When I met Cheryl Courtney-Evans for the first time, two years ago, she was mad as hell.
I invited her to speak to my student group at Georgia State for a meeting about police brutality against LGBTQ people. The directions I’d sent her to get to the building resulted in her walking in circles across campus to get to the room. I had no idea until she got to the room. She was out of breath and walked with a slight limp and told me about her trek. I gave her a nervous laugh and apology to which she responded that nothing was funny. She wasn’t happy but she made it and the meeting went as planned. I got an earful that day but I’ve loved her ever since.
On October 2, she passed away.
I am devastated.
Ms. Cheryl was a pioneer for the transgender movement in Atlanta. Before we knew about Laverne Cox and Janet Mock, she was down here doing the work. She was the founder of TILTT (Transgender Individuals Living Their Truth) and did everything she could to make sure transgender people were that much closer to liberation. Whenever I saw her, she usually had a young woman with her and the mother-daughter aspect between them was obvious.
Even though I am a cisgender girl, I still felt her love. Talking to her felt like I was talking to my aunt or grandmother. There were times she’d say something that I might not agree with but her conviction to her beliefs and ability to stand her ground were admirable.
I haven’t been able to do as much activism and organizing as I’d like, so I wouldn’t see Ms. Cheryl very often but that changed after I got a second job at Michaels. Unbeknownst to me, she was a crafty person and my store was the most convenient to her. I turned out of one of the aisles and ran right into her. She seemed standoffish at first so I backed off. About 15 minutes later, she sent her young friend to find me and bring me to her and explained that she was having a panic attack, a feeling I know too well. Then, I got one of her lovely hugs. After that, I’d see her whenever she’d come in. I had no idea that Michaels would be the last place I would see her. I had no idea that the hug I got during her visit would be the last one. This isn’t my first, second or even third time losing someone so I should be used to it but still, it hurts. I still have my what-ifs and should haves. I’m sure many of us that knew and loved her do.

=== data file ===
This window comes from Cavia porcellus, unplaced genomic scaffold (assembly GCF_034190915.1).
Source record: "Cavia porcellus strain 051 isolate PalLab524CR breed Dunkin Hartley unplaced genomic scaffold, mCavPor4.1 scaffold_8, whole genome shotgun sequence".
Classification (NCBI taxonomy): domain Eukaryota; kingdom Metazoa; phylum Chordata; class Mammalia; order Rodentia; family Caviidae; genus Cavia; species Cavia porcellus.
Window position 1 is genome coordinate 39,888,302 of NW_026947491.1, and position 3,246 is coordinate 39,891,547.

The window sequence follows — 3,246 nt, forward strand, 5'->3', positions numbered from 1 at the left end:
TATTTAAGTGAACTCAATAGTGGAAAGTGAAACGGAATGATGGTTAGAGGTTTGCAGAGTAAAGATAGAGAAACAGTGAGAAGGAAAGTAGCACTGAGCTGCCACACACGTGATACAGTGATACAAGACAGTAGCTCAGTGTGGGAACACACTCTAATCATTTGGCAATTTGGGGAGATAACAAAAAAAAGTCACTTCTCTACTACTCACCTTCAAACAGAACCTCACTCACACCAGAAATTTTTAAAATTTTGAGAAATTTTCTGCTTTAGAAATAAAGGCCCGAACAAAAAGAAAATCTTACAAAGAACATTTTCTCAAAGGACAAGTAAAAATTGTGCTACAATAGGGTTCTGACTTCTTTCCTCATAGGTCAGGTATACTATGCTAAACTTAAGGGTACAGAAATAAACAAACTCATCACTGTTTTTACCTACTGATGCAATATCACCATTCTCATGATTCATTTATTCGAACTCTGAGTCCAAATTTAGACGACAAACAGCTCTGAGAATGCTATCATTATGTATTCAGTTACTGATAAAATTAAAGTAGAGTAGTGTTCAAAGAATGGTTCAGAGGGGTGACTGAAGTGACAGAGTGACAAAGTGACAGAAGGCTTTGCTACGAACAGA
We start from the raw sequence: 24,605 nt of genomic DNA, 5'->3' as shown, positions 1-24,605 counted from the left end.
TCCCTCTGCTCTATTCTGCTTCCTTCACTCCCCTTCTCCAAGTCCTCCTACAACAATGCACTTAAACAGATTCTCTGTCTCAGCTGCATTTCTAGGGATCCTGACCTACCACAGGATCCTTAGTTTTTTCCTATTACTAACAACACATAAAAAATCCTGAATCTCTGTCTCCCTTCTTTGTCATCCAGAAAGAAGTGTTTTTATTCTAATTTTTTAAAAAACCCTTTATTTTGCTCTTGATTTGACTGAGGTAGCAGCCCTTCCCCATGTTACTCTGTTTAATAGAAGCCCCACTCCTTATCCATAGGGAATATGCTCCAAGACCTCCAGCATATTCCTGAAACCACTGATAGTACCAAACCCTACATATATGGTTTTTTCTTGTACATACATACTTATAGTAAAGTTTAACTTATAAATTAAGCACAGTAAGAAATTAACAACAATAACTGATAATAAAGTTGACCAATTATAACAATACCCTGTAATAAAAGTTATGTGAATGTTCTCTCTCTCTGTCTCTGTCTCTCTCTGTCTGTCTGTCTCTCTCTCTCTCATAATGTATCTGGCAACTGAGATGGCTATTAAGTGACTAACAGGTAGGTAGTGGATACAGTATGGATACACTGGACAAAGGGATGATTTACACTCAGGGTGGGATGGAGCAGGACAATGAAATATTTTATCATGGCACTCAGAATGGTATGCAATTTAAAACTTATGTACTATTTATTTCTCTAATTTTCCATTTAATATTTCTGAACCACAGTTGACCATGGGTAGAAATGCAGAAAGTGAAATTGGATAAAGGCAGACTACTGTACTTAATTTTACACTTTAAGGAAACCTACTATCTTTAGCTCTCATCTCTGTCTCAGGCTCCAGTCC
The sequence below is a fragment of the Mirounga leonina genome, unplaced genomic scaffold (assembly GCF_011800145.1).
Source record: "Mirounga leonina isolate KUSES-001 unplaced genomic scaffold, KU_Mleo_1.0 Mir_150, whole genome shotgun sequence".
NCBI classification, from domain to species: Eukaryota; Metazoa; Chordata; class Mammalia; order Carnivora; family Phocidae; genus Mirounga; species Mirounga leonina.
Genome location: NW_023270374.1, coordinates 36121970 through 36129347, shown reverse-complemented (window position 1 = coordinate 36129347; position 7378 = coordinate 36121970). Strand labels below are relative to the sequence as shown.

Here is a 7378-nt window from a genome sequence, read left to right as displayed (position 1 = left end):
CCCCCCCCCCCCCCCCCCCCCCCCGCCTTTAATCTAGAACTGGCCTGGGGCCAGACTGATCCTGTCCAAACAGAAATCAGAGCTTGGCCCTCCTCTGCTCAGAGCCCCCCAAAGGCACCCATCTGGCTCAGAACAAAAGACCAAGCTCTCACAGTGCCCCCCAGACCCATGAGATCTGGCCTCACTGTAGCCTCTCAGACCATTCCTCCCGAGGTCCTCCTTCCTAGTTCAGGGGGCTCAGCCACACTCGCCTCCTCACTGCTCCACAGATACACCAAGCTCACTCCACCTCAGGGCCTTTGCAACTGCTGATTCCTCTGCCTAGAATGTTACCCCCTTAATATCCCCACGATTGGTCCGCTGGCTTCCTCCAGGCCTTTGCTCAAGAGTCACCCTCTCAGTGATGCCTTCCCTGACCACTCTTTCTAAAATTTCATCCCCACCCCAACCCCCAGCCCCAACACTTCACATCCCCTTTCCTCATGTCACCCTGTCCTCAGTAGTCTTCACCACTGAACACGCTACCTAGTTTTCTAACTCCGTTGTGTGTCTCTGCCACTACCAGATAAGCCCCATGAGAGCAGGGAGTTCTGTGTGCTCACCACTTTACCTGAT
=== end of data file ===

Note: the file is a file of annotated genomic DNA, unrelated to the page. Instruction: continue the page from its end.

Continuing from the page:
I’ve written about a lack of community in Atlanta and if Ms. Cheryl’s passing has taught me anything, it’s that we need each other more now than ever. Her death is the third prominent LGBTQ death we’ve experienced in 2016. We need to reach back and grab the young queers and trans babies that are coming behind us.
The people that pulled us up in our youth are getting older and joining the ancestors, so we will be left to pick up their torches.
Rest in peace and power, Cheryl Courtney-Evans. You’ve earned it. I am honored to call you an ancestor.